You CAN still get a consistent income out of stocks – simply by using the dividends for your spending money, and if that amount is too small, selling an additional amount of the actual stocks each year to cover the difference. Since the stocks grow along with the economy, which grows faster than inflation, you are still covered as long as you don’t sell too great an amount each year.

  16. Oskar August 3, 2011 at 2:45 pm #

    Maybe i will try, it is always fun with a challenge:-) I have previously toyed with the idear of trying to live on the absolute minimum (whatever that is….beans rise and water:-) for a short period of time just to challenge the budget and realise how much luxuries we still have in our frugal lifestyle.

  17. abrown August 8, 2011 at 9:11 am #

    Hey MMM, I love your blog. It’s been really instrumental in helping my wife and I plan our finances!

    Keep it up!

  18. Brooke Trout August 10, 2011 at 4:35 pm #

    Love the straight talk on your blog! I see that you have read Your Money Or Your Life. I just read it myself and it totally changed my perception of money. In the book money is equal to life energy. One of the exercises is to track incoming savings versus spending for a month. I made sure to calculate all the money coming in and out of my life every day that is typically taken for granted; freebies, gifts, discounts, lucky pennies or coupon savings – it adds up! I was surprised to see how much I save doubles my earning power. I’m currently reading The Bogleheads Guide to Investing and the eye opener there so far has been that you can potentially earn more money by being debt free than investing! I hope to be debt free by the end of the year so I can start growing my Frida style money moustache!

  19. Poor Student February 8, 2012 at 2:20 pm #

    I love the random button you have or else I never would have seen this article. It is a philosophy I may have already known subconsciously but you articulate it to the forefront of my mind.

  20. Elaine February 9, 2012 at 12:36 pm #

    I just found your website last night and I must say I am impressed. Definitely some really worthwhile stuff here to apply to my own life.

  21. Heath April 27, 2012 at 5:50 am #

    Wow. This is definitely the page I’m going to come back to in the future. I’m also going to forward this one to people who try to call me “cheap” or that I “worry about money too much” or when I begin to bring my wife into the fold :-)

    The whole concept of spending money to get joy is one that gets most people, and makes it hard for them to save. I know you went over this before, in another post. But I’m going to try to replace that with joyful thoughts of my future early retirement (though I’m nearly 30 and just starting, so it’s going to take a while…). Delayed gratification really does seem to be the key here!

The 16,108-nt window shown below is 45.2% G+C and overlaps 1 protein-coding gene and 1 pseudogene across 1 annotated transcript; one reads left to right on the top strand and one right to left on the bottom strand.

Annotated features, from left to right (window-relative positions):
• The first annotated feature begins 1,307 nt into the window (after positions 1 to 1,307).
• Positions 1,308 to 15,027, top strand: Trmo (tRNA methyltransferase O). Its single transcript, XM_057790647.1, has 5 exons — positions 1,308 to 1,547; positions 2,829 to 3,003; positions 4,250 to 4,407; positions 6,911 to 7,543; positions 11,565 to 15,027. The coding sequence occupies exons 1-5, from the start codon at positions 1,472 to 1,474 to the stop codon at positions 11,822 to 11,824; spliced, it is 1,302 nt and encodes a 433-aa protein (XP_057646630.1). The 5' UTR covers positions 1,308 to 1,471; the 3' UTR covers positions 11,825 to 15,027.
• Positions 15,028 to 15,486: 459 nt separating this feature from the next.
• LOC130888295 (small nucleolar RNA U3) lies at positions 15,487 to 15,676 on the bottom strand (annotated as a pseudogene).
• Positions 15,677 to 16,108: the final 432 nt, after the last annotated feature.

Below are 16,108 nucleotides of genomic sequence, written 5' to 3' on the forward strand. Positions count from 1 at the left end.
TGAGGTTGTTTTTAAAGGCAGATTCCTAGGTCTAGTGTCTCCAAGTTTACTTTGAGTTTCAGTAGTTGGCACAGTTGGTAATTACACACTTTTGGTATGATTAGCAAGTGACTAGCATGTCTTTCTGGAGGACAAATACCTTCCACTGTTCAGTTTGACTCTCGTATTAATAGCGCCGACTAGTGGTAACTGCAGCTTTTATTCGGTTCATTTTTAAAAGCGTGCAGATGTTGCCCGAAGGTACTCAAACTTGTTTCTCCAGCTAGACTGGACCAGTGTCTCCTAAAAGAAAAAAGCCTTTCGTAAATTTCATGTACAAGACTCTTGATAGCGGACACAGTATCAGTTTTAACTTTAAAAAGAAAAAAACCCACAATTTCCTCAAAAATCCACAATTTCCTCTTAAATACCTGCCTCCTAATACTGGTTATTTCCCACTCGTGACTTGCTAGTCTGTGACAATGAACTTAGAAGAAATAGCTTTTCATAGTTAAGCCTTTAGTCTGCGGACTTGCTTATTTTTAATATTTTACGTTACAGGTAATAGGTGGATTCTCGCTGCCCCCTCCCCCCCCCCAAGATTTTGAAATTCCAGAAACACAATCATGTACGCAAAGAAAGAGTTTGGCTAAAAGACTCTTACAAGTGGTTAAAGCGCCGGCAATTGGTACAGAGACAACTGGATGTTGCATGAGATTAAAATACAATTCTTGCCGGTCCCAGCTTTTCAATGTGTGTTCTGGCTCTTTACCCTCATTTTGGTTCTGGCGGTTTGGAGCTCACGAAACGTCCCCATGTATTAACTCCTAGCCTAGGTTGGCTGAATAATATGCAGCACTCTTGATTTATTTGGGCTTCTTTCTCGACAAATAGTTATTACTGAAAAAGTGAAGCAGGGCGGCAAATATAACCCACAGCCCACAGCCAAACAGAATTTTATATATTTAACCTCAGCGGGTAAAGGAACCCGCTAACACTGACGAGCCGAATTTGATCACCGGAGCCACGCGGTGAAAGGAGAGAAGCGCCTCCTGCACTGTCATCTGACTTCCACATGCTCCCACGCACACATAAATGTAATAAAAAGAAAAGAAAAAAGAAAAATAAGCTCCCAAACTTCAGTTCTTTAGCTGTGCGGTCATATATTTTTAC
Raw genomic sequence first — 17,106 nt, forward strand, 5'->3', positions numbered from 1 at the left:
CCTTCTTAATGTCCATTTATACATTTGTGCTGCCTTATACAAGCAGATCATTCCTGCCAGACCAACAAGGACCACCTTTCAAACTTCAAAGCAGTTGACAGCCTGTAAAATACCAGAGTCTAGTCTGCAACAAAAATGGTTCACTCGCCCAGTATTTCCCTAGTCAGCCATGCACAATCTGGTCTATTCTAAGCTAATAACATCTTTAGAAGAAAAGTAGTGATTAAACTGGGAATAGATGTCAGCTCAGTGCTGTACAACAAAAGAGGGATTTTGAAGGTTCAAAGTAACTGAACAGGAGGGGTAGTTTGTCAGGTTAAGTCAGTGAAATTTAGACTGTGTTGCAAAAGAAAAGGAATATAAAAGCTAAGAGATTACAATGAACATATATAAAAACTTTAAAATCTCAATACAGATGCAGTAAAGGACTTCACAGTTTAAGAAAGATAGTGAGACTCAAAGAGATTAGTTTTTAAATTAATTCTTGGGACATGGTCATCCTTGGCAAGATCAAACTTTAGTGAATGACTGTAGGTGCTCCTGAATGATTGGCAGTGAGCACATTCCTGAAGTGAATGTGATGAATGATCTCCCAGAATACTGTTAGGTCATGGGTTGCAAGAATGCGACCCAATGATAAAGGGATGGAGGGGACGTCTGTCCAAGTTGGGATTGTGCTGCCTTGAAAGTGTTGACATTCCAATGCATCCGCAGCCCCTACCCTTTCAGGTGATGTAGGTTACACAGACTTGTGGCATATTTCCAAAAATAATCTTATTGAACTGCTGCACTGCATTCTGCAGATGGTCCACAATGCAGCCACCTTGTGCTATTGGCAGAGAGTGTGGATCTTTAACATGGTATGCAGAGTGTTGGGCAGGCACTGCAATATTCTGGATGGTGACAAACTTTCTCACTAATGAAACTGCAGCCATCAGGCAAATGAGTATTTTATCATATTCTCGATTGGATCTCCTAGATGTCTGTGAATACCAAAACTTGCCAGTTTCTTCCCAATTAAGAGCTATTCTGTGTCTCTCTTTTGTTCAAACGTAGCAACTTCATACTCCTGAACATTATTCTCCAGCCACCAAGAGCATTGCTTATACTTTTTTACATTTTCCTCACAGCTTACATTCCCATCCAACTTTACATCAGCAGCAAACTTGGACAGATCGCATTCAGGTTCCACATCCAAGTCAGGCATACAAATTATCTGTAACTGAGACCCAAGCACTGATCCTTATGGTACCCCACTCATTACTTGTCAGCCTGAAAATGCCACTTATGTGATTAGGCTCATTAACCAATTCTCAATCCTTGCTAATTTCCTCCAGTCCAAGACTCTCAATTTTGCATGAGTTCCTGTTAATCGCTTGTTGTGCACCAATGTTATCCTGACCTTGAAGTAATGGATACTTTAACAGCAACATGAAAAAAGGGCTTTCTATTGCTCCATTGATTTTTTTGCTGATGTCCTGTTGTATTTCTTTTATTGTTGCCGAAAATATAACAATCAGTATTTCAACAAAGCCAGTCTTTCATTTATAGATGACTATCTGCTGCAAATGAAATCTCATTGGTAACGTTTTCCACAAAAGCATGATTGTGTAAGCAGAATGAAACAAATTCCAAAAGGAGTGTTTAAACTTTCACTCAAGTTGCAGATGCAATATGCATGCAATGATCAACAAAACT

Loving the blog :-)

    • Heath April 27, 2012 at 5:51 am #

      Oh man, forgot to check the “notify” button. Reply to THIS comment if you want me to see it :-)

  22. Clint August 15, 2012 at 1:00 pm #

    This post should have hundreds of comments, so I’m leaving mine now even though I found it months ago. I’ve referred it to friends, family, other bloggers and blog commenters. Truly one of your best!

    • Heath August 15, 2012 at 1:48 pm #


  23. A.J. January 7, 2013 at 1:26 pm #

    Good stuff. Now if only I could convince the wife that ten bucks is really a decent amount of money. :-) Around here it’d buy about a week of natural gas for water heating & cooking, but that’s certainly nothing to sneeze at.

  24. sean June 7, 2013 at 1:41 pm #

    Hi MMM,
    I have been thinking of asking what your opinion on the below critical issue.

    paying of mortgage(with extra monthly principal) or funding retirement accounts

    If Real estate boom comes down, the price of home comes down and if stock market comes down, my retirement funds will be reduced.

    So in these scenarios, which option is best for an average person.


  25. Silvie July 25, 2013 at 3:01 pm #

    Hey MMM I found out about this blog yesterday when I saw it on Yahoo. Great stuff! My first impression is that we have it a little easier in the Netherlands with all commuting costs fully covered by the employer and mortgages being tax-deductible but still there’s so much here too learn. Thank you!